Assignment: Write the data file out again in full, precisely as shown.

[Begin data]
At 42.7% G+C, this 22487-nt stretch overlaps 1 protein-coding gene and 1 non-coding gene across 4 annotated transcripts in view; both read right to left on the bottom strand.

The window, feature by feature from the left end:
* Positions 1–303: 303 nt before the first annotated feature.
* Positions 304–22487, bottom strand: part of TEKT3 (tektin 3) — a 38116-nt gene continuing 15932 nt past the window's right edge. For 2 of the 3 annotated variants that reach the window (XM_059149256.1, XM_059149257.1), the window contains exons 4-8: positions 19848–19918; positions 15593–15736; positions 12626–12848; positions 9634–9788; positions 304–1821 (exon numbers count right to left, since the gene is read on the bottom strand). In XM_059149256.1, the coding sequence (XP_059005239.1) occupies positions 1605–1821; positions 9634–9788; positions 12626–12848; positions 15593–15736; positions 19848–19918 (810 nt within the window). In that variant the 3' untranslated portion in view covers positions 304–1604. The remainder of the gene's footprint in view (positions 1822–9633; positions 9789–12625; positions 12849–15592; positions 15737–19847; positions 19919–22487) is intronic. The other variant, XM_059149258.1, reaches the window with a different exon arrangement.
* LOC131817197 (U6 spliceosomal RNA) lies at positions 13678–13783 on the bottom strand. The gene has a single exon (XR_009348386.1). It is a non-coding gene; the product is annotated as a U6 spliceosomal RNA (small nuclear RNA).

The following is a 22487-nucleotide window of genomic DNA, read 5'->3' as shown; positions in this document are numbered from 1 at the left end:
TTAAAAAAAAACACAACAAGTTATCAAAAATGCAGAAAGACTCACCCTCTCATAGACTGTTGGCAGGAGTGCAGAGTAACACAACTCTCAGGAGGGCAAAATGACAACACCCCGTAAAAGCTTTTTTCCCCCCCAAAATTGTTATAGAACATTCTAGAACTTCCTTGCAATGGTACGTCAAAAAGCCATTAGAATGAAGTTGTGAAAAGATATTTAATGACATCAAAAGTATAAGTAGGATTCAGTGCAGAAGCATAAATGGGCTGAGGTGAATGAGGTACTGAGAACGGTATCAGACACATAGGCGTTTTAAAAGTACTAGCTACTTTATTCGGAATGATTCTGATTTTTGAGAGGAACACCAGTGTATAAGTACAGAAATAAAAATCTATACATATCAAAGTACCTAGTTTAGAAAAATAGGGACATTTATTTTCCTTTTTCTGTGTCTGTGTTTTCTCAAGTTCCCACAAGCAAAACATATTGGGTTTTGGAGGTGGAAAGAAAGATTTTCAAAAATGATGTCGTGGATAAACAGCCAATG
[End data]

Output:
At 42.7% G+C, this 22487-nt stretch overlaps 1 protein-coding gene and 1 non-coding gene across 4 annotated transcripts in view; both read right to left on the bottom strand.

The window, feature by feature from the left end:
* Positions 1–303: 303 nt before the first annotated feature.
* Positions 304–22487, bottom strand: part of TEKT3 (tektin 3) — a 38116-nt gene continuing 15932 nt past the window's right edge. For 2 of the 3 annotated variants that reach the window (XM_059149256.1, XM_059149257.1), the window contains exons 4-8: positions 19848–19918; positions 15593–15736; positions 12626–12848; positions 9634–9788; positions 304–1821 (exon numbers count right to left, since the gene is read on the bottom strand). In XM_059149256.1, the coding sequence (XP_059005239.1) occupies positions 1605–1821; positions 9634–9788; positions 12626–12848; positions 15593–15736; positions 19848–19918 (810 nt within the window). In that variant the 3' untranslated portion in view covers positions 304–1604. The remainder of the gene's footprint in view (positions 1822–9633; positions 9789–12625; positions 12849–15592; positions 15737–19847; positions 19919–22487) is intronic. The other variant, XM_059149258.1, reaches the window with a different exon arrangement.
* LOC131817197 (U6 spliceosomal RNA) lies at positions 13678–13783 on the bottom strand. The gene has a single exon (XR_009348386.1). It is a non-coding gene; the product is annotated as a U6 spliceosomal RNA (small nuclear RNA).

The following is a 22487-nucleotide window of genomic DNA, read 5'->3' as shown; positions in this document are numbered from 1 at the left end:
TTAAAAAAAAACACAACAAGTTATCAAAAATGCAGAAAGACTCACCCTCTCATAGACTGTTGGCAGGAGTGCAGAGTAACACAACTCTCAGGAGGGCAAAATGACAACACCCCGTAAAAGCTTTTTTCCCCCCCAAAATTGTTATAGAACATTCTAGAACTTCCTTGCAATGGTACGTCAAAAAGCCATTAGAATGAAGTTGTGAAAAGATATTTAATGACATCAAAAGTATAAGTAGGATTCAGTGCAGAAGCATAAATGGGCTGAGGTGAATGAGGTACTGAGAACGGTATCAGACACATAGGCGTTTTAAAAGTACTAGCTACTTTATTCGGAATGATTCTGATTTTTGAGAGGAACACCAGTGTATAAGTACAGAAATAAAAATCTATACATATCAAAGTACCTAGTTTAGAAAAATAGGGACATTTATTTTCCTTTTTCTGTGTCTGTGTTTTCTCAAGTTCCCACAAGCAAAACATATTGGGTTTTGGAGGTGGAAAGAAAGATTTTCAAAAATGATGTCGTGGATAAACAGCCAATG